PHILADELPHIA—The Pew Charitable Trusts today announced that 22 early-career researchers have been selected to join the Pew Scholars Program in the Biomedical Sciences. These talented scientists will receive four years of funding to invest in foundational research to pursue scientific breakthroughs and advance human health.
“Pew is proud to support these promising researchers as they conduct world-class research to address biomedicine’s most complex questions,” said Rebecca W. Rimel, Pew’s president and CEO. “They join a group of distinguished scientists who have worked for decades to advance science and protect public health.”
The 2020 class of scholars—all of whom hold assistant professor positions—are new members of a vibrant community of more than 1,000 scientists who have received awards from Pew since 1985. Current scholars meet annually to share their research and exchange perspectives across diverse health disciplines.
“As all researchers know, science’s work is never truly done. By leveraging findings and investigating new ways to solve problems, this year’s class will continue the legacy of countless Pew scholars before them,” said Craig C. Mello, Ph.D., a 1995 Pew scholar, 2006 Nobel laureate in physiology or medicine, and chair of the national advisory committee for the scholars program. “I’m confident that these scholars will help push scientific boundaries.”
The 2020 scholars were chosen from 191 applicants nominated by leading academic institutions and researchers across the United States. This year’s class includes scientists exploring why female mammals age differently than males, how environmental factors affect the trajectory of inflammatory disease, and the molecular mechanisms that allow the body to sense and regulate temperature.
Five members of the 2020 class, who were selected for their commitment to investigating health challenges relating to the brain as it ages, will receive awards with support from the Kathryn W. Davis Peace by Pieces Fund.
The 2020 Pew scholars in the biomedical sciences are:
Michael Baym, Ph.D.
Harvard Medical School
Dr. Baym will study how bacteria evolve resistance to antibiotics.
Bérénice Benayoun, Ph.D.
University of Southern California
Dr. Benayoun will explore why female mammals age differently than males.
Shelby Blythe, Ph.D.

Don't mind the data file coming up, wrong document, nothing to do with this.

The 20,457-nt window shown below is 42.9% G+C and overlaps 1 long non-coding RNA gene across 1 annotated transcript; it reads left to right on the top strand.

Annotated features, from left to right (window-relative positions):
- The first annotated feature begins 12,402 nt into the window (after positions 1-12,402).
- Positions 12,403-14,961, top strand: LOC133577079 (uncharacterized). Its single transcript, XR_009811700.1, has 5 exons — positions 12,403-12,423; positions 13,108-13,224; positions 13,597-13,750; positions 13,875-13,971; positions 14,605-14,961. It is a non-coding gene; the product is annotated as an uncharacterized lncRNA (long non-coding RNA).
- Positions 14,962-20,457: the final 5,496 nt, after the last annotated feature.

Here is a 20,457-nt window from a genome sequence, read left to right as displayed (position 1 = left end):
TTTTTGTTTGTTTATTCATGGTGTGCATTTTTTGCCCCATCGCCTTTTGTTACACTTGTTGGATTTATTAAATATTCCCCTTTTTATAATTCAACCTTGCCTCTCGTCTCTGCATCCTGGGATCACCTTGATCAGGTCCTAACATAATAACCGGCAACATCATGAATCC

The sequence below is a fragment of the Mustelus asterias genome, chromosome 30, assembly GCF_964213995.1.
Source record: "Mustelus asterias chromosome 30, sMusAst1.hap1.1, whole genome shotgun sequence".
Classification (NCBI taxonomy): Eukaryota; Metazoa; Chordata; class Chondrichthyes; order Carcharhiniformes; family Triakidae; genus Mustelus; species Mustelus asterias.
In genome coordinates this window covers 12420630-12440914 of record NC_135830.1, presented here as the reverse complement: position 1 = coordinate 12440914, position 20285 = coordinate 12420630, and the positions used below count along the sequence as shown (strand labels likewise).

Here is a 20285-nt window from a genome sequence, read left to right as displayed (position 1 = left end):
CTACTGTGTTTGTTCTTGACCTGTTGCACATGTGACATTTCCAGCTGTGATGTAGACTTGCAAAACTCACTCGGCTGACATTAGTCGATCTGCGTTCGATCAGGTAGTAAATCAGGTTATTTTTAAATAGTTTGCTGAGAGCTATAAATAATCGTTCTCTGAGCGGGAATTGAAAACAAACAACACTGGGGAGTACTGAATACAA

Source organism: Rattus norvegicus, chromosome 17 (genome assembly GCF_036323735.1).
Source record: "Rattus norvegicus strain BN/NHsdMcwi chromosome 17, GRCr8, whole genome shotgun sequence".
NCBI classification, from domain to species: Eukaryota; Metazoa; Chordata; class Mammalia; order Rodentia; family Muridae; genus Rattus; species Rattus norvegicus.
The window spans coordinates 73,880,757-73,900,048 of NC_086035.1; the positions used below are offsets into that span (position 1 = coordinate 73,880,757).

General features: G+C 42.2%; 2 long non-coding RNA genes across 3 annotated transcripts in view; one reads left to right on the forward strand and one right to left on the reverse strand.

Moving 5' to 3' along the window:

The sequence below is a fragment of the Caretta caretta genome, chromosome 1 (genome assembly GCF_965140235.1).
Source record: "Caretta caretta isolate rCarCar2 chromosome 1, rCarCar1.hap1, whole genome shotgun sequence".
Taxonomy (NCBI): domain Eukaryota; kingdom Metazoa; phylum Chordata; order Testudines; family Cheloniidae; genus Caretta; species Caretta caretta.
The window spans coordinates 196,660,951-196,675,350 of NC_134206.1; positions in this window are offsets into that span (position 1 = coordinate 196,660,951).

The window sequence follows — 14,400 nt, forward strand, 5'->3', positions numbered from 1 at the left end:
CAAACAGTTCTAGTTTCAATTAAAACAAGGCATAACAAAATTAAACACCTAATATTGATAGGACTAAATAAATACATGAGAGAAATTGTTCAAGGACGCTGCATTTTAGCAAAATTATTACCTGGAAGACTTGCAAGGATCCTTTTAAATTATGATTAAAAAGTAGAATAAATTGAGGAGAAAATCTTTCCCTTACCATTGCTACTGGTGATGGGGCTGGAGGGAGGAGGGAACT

Dr. Blythe will identify the factors that initiate the wave of gene activation in the earliest moments of embryonic development.
Xiaolu (Lulu) Cambronne, Ph.D.
University of Texas at Austin
Dr. Cambronne will explore how cells compartmentalize metabolites that have distinct regulatory roles in different cellular locations.
Carlos Carmona-Fontaine, Ph.D.
New York University
Dr. Carmona-Fontaine will explore how cancer cells coordinate their metastatic spread.
Juan Du, Ph.D.
Van Andel Research Institute
Dr. Du will investigate the molecular mechanisms that allow the body to sense and regulate temperature.
Daria Esterhazy, Ph.D.
The University of Chicago
Dr. Esterhazy will explore how intestinal infections can trigger an immune reaction in the pancreas.
Gilad D. Evrony, M.D., Ph.D.
New York University Grossman School of Medicine
Dr. Evrony will develop single-cell technologies for constructing a “family tree” of human brain cells.
Sarah Keane, Ph.D.
University of Michigan
Dr. Keane will explore how the structural configurations of large RNA precursors control the production of smaller regulatory RNA molecules.
Meghan Koch, Ph.D.
Fred Hutchinson Cancer Research Center
Dr. Koch will explore how maternal antibodies promote early childhood growth and health.
Evan Macosko, M.D., Ph.D.
Massachusetts General Hospital
Dr. Macosko will develop genomic technologies to discover pathological mechanisms underlying neuropsychiatric diseases, such as Alzheimer’s.
Sonya Neal, Ph.D.
University of California, San Diego
Dr. Neal will examine the quality control mechanism that allows cells to clear away potentially toxic misfolded proteins.
Lauren O'Connell, Ph.D.
Dr. O’Connell will identify the neural circuits that prompt infants to cry when hungry.
Lauren Orefice, Ph.D.
Massachusetts General Hospital
Dr. Orefice will explore how changes in sensory input from the skin and gastrointestinal tract can influence brain development in people with autism spectrum disorders.
Eunyong Park, Ph.D.
University of California, Berkeley
Dr. Park will demonstrate the mechanism of biogenesis and quality control of mitochondria.
Benjamin Parker, Ph.D.
University of Tennessee, Knoxville
Dr. Parker wills use the pea aphid insect and its microbial partners as basic research organisms to study host-microbe symbiosis, or the biological interaction between host and microbe.
Seth Shipman, Ph.D.
Dr. Shipman will develop a novel method for introducing engineered DNA sequences into living cells.
Nicholas Steinmetz, Ph.D.
University of Washington
Dr. Steinmetz will explore how different brain regions cooperate to make decisions.
Samuel H. Sternberg, Ph.D.
Dr. Sternberg will explore the development of a CRISPR-Cas system with enhanced efficiency and safety.
Christoph Thaiss, Ph.D.
University of Pennsylvania
Dr. Thaiss will investigate how immune cells contribute to tissue maintenance, and how loss of this housekeeping function exacerbates disease.
Andrew Wang, M.D., Ph.D.
Dr. Wang will explore how environmental factors affect the trajectory of inflammatory disease.
Jeffrey Woodruff, Ph.D.
UT Southwestern Medical Center
Dr. Woodruff will explore how mammalian egg cells maintain their quality even after decades spent awaiting fertilization.
The Pew Charitable Trusts is driven by the power of knowledge to solve today’s most challenging problems. Learn more at pewtrusts.org.